Per capita, no country in the world has welcomed a greater volume of refugees, now estimated to represent a quarter of the country’s population of around 4.5 million. In some Lebanese towns, there are now more Syrians than native Lebanese, despite the fact that the country bans formal refugee camps precisely to try to keep people from overwhelming any one location.
The Christians among those refugees, of course, streamed into Lebanon to escape what the U.S., the U.N., Pope Francis and others have all defined as a genocide, motivated in large part by religious hatred. They arrived in Lebanon expecting to be free from such oppression, and for the most part they are – which is not to say, however, they haven’t encountered other kinds of hostility.
The huge influx of refugees here has strained everything, including health systems, police capacities, the abilities of schools to absorb new students, even garbage collection. Inevitably, resentment has grown, with many Lebanese openly wondering why the Syrians don’t just go home now that portions of the country appear to have stabilized.
The punitive attitude is growing. Some towns in the Bekka Valley, home to large refugee populations, have proposed shutting down Syrian-run businesses, and tens of thousands of Lebanese have signed online petitions supporting the voluntary return of Syrians or outright expulsion.
In late August, thousands of refugees essentially were forced back across the border into Syria after Hezbollah liberated the town of Arsal from a Syrian militia, which was forced to accept the return as part of a cease-fire deal.
Lurking beneath mounting resentment to the country’s refugee population is the memory of the last time the country was forced to host a massive sudden influx of displaced persons, which was the Palestinian refugee crisis of the early 1970s, which helped plunge Lebanon into a bloody, 15-year civil war that no one wants to experience again.
For Christians, there’s also a different source of apprehension to add to the mix: Fear that too many Muslim refugees in the country might alter its delicate religious demography.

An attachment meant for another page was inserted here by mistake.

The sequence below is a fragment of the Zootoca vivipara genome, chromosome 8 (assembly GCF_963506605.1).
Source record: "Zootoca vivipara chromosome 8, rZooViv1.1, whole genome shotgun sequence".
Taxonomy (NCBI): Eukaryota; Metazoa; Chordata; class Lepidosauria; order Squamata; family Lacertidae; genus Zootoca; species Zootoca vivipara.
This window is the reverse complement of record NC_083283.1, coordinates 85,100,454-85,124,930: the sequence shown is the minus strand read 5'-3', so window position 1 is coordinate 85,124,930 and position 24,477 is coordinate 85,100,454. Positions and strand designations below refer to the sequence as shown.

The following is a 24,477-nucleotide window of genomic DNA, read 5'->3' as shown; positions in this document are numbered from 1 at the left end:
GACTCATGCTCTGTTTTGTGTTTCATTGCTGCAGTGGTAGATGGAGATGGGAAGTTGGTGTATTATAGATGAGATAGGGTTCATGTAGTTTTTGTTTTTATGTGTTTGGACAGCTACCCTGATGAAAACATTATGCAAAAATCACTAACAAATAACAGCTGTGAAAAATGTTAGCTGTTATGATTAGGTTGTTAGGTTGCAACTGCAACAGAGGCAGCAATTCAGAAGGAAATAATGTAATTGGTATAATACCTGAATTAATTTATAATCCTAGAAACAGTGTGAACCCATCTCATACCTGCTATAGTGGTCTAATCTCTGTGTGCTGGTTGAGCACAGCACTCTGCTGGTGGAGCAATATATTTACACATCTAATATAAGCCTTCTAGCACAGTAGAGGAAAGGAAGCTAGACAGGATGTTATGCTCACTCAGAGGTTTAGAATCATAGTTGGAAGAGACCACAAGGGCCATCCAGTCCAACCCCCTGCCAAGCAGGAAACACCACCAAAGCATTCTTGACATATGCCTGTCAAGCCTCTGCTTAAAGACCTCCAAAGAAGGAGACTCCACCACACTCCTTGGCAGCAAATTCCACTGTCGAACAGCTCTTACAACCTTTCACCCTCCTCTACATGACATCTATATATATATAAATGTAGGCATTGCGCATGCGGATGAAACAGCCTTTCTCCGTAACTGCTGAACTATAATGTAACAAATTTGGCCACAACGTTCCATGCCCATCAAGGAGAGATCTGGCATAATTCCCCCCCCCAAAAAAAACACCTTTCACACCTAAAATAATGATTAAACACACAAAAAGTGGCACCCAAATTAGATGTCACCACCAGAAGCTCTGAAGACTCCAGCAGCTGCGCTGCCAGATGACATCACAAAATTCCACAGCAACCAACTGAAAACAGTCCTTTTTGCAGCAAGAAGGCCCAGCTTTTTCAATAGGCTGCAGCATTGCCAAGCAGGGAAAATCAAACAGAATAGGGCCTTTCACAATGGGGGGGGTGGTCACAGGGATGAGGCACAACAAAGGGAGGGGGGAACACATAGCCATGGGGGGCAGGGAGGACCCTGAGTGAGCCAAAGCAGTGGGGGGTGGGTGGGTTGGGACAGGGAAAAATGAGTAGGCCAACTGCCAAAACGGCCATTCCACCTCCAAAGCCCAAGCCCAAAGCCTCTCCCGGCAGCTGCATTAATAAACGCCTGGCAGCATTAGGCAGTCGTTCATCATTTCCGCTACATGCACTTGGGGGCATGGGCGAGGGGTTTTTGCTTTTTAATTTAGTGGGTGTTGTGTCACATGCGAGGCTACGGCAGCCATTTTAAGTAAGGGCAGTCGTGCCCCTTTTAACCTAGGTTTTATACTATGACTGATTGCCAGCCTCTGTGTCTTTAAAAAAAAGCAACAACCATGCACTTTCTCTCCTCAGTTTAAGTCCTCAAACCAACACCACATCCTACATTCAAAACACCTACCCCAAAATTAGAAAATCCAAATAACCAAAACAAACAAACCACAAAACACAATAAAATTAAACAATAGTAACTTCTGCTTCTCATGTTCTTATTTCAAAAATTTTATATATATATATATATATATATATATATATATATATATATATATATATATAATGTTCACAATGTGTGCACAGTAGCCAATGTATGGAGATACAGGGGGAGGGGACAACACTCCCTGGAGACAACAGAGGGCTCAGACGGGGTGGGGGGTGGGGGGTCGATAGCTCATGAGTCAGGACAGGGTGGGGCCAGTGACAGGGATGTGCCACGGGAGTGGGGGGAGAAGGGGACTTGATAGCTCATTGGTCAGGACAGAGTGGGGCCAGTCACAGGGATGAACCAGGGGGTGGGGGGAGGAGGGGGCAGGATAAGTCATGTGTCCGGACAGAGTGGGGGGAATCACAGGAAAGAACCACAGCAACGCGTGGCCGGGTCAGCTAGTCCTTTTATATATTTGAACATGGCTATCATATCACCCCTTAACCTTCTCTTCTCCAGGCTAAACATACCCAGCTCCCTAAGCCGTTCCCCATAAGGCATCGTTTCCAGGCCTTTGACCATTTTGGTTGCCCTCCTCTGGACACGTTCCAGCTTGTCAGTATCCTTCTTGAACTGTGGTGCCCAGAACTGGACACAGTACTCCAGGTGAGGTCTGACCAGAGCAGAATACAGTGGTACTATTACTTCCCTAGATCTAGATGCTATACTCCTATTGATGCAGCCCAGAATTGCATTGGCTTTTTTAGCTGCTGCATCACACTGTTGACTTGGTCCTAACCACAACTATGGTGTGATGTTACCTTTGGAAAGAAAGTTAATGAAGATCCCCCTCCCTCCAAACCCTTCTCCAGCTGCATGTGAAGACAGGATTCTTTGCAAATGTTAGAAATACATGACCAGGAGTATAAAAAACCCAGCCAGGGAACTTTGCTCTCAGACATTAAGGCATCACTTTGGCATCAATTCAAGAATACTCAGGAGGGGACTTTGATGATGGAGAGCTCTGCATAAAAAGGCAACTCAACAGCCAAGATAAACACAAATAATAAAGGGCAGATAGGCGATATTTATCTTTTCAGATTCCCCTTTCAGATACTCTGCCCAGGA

Two years ago, Patriarch Bechara Boutros al-Rahi, head of the Maronite Church and also a member of the College of Cardinals, controversially warned in an interview with the Italian magazine Famiglia Cristiana that Muslims aim to conquer through their higher birthrates. No doubt, he doesn’t want to see the Christian footprint in his country also placed under pressure from rapid immigration.
Perhaps as a result, al-Rahi has emerged as a leading skeptic of allowing Lebanon’s massive new Syrian refugee population to put down roots.
In July, in a homily delivered with Aoun in the congregation, al-Rahi warned that the “sufferings and concerns” of the Lebanese people “have been growing and growing in the presence of two million refugees and displaced people taking the living out of their mouths, throwing them into poverty and deprivation, and forcing our emerging generations to emigrate.”
More recently, al-Rahi has called the situation “unbearable” and suggested many of the refugees should be compelled to return to Syria, given that at least some sections of the country have been liberated and are now reasonably secure.
Some critics have suggested that al-Rahi is out of step with Francis’s broad message of welcome and acceptance for refugees, but of course the pontiff also has acknowledged the need for governments to act with “prudence” in terms of how many people they can reasonably integrate, and in any event, those critics haven’t walked a mile in the patriarch’s shoes.
If anyone were to put together a list of the top four or five issues most urgently defining the agenda in the early 21st century, surely pluralism, the “clash of civilizations” and the relationship between Islam and Christianity, and the challenges created by historically unprecedented numbers of migrants, refugees, displaced persons and “people on the move” would be among them.
Lebanon is a compelling test case for all three, and, for exactly that reason, the rest of us all have a rooting interest in seeing it succeed.